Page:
In Which Lill'th Is Not Given A Choice
"I am not going to marry you," blurted Lill'th immediately, drawing the natural conclusion. "I know you were that bear from earlier," she added quickly, as she could hear her mother approaching the common room, "and I'm not about to associate with magic like that, so you can take your offer elsewhere."
Eivex, apparently on a different page altogether, was speechless.
"I'm sorry if you were secretly in love with me," Lill'th went on, rather wildly, "though I honestly don't see how that would be possible, since you've never been here before."
"Oh, I—No?" said Eivex, his pasty face turning an incredibly deep shade of red. His long white hands were twitching nervously at his sides.
"Not to mention that you're probably old enough to be my father," continued Lill'th, who didn't know why she was still talking.
Fortunately for him, Eivex was saved from having to answer, as Za'allamaca, Lill'th's mother, glided into the room just then, holding a heaping load of clean washing, which she promptly dropped into her daughter's arms with an airy "Welcome home, darling" and a light kiss on the cheek. Eivex let out an audible sigh of relief and went to stand by the table in the corner.
"What have you done with my trousers?" said Lill'th, frowning down at the oddly-shaped clothing in her arms.
"I cut them open and sewed them into skirts," said Za'allamaca, flipping her long black hair over her shoulder, "so you can dress like a proper woman. Now that you are sixteen, after all."
Lill'th frowned harder. "Mother, you can't do that. Have you ever tried climbing the cliffs in a skirt? It's impossible! Also, these are so ugly."
Za'allamaca's beautiful dark eyes flashed, at once dangerously furious and wistfully nostalgic. Oh no, thought Lill'th.
"I once climbed to the top of the Black Tooth itself," Za'allamaca said in a low voice, "in the most lovely silk dress. I never faltered, not once in my long ascent. The dress is still lovely. By Loej's hands, I married your father Jacob in that dress. Pah! Do not ask me if I have climbed mere cliffs in a skirt."
Eivex, whose presence Lill'th had momentarily forgotten about, had a sudden fit of obviously fake coughing. Za'allamaca turned to him, instantly charming and elegant again, the perfect hostess. (Lill'th looked between them, feeling conflicted and emotionally whiplashed.)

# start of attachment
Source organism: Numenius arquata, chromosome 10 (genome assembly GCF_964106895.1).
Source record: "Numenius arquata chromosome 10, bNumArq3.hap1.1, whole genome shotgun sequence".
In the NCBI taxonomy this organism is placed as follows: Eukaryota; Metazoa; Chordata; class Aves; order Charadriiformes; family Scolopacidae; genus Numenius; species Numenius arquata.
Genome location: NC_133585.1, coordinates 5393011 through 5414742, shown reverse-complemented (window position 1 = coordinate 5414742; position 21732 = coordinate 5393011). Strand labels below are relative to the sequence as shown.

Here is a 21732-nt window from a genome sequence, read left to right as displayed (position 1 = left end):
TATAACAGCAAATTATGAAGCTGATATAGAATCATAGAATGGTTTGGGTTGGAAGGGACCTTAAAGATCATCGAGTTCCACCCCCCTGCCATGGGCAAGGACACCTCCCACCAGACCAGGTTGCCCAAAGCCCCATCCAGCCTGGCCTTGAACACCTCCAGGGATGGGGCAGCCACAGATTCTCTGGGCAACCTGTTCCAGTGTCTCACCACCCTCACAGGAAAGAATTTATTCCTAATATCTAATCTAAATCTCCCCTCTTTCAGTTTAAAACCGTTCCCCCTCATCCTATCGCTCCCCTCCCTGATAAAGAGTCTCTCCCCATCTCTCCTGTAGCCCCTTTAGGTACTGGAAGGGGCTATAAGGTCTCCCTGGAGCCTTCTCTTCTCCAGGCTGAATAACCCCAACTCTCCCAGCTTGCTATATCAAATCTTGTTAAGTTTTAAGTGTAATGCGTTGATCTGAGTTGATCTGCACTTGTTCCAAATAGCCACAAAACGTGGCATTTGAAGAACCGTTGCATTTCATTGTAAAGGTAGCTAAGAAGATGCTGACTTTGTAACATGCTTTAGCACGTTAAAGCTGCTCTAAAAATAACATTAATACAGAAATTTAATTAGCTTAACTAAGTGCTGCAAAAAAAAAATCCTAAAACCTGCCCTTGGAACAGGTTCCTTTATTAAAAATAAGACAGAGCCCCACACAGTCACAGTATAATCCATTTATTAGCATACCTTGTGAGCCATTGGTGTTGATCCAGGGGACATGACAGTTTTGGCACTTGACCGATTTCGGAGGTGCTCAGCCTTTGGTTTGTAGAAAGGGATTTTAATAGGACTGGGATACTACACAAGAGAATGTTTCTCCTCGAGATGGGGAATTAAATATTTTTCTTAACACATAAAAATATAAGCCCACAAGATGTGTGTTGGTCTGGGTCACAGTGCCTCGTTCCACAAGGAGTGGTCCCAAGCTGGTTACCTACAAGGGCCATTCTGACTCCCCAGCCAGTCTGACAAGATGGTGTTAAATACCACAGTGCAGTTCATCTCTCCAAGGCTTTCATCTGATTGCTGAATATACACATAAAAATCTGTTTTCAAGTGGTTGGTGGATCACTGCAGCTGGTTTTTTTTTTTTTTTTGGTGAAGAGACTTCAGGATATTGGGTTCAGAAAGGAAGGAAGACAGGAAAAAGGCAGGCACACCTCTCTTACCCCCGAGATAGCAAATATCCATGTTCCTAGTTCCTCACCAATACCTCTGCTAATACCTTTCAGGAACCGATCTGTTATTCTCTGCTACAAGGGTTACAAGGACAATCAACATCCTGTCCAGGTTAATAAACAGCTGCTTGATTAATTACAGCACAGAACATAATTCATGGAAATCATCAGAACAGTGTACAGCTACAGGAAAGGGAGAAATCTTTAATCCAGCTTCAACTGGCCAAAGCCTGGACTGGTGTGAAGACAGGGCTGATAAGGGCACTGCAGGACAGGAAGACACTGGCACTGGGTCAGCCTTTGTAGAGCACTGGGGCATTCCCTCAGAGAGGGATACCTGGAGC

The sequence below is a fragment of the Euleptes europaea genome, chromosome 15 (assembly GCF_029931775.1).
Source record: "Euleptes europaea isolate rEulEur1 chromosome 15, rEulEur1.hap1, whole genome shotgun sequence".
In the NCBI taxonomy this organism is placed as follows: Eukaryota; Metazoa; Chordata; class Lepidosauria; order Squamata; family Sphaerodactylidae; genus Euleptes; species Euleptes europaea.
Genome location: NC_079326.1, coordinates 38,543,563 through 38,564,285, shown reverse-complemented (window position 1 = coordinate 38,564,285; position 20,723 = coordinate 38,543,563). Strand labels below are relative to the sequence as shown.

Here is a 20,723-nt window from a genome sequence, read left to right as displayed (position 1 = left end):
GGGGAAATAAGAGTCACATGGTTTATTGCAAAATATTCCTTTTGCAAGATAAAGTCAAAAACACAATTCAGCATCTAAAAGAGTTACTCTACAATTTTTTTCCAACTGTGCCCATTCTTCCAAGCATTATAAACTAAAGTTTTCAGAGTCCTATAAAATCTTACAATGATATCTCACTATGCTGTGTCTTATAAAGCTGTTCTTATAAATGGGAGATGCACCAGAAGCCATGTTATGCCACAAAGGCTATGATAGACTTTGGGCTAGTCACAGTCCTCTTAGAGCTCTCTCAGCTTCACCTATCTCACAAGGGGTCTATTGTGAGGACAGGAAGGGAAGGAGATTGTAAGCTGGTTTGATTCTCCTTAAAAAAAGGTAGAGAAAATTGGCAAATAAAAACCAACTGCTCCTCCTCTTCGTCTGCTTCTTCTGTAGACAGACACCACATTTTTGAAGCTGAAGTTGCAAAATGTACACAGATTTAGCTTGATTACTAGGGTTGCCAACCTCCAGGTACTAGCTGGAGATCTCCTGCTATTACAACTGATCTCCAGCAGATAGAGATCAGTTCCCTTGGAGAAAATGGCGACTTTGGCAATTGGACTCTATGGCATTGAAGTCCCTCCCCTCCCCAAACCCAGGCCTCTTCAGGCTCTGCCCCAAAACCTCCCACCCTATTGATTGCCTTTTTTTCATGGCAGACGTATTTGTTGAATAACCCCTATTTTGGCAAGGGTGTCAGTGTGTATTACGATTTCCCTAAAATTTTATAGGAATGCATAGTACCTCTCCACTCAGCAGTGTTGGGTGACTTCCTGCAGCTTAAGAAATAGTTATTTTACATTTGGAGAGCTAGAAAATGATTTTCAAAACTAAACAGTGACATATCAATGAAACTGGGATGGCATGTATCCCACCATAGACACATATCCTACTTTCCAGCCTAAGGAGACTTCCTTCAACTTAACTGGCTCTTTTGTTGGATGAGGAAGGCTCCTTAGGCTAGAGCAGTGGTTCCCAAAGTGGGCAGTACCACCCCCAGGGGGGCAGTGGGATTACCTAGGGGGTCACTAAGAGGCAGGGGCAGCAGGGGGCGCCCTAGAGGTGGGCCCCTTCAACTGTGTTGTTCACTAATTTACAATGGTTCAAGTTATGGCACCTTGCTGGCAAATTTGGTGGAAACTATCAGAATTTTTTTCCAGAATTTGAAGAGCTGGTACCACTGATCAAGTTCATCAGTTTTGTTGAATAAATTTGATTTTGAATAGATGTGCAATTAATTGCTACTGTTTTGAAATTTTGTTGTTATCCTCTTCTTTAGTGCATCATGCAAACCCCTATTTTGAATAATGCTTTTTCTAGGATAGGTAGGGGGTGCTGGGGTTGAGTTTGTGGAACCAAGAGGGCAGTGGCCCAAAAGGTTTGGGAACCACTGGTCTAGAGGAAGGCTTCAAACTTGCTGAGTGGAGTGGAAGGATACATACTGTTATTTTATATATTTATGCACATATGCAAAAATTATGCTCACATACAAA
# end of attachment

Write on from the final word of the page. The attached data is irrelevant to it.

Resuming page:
"Now, sir," began Za'allamaca, "about that goat and its rainbow kids—"
"I have changed my mind," interrupted Eivex, somehow turning an even more impressive shade of red than before. He tugged at the laces on the front of his shirt and cleared his throat. "I am no longer interested in the goat. I...I would like to marry Lilith instead."
"Lill'th," said Lill'th automatically, then, "WHAT?"
Eivex smiled anxiously, showing more teeth than was strictly normal.
The spray of wildflowers sitting in a vase on the table seemed to wilt in the long, awkward silence that followed. The wooden floor creaked faintly. A small purple mouse fled the room through the open doorway.
"All right," said Za'allamaca, finally. "Let me fetch Jacob."
Lill'th dropped her pile of hideous trouser-skirts in shock as her mother glided back into the kitchen. She couldn't be serious. She was serious. She was calling Lill'th's father right now to come perform the betrothal, probably right here in the common room, with its old worn furniture and dirt-streaked walls.
How was this happening? Wasn't she supposed to at least make this choice for herself? Lill'th had been planning on probably choosing Aaron, who was nice to her and didn't smell that terrible if she really thought about it. Today was supposed to be her special day, the day that marked the beginning of her dreams coming true, and yet here she was, about to be forced into arranged marriage like some sad girl in Ayla's Fairy Tales From The Ringlands. When she'd dreamed of being married, it wasn't at all like this.
Lill'th was about to start crying when Eivex urgently grabbed her arm and whispered, "Quick, before your mother returns," which was a horrible thing to say just now, so she got angry instead, flung his hand away, and turned her back on him.
"Okay, first things first," said Eivex from behind her, "I am not old enough to be your father."
"That doesn't matter much now, does it?" said Lill'th, fuming at the streaky wall.
"Secondly," Eivex said, "I don't actually want to marry you, I just needed some way to convince your parents to let you come with me without it looking inappropriate, and it seemed—"
"Hold on," said Lill'th, turning back around. Nothing today was making any sense. "You don't want to marry me?"
Eivex's fingers started to twitch again. "Do you find odd things happen to you often?" he asked. "Nights get messed up, trees fall behind you, sparrows and cows love you, lots of thunderstorms, anything?"
"Well, let's see," said Lill'th, glaring at him. "A bear showed up as a man who's pretending to want to marry me in order to kidnap me instead, for undisclosed reasons. No, nothing weird."
"Do you like fire?" he persisted.
"What about water?"
"I can't swim, if that's what you're asking."
Eivex scratched his head. "This doesn't make sense."
"NONE OF WHAT YOU ARE SAYING MAKES SENSE," yelled Lill'th.
"There's a prophecy about you," said Eivex earnestly, "only I didn't realize it was you until just now. You're supposed to have amazing powers, and you're the one who's going to set this land free."
Lill'th threw her hands up in utter confusion and despair.
"Free from what?" she cried.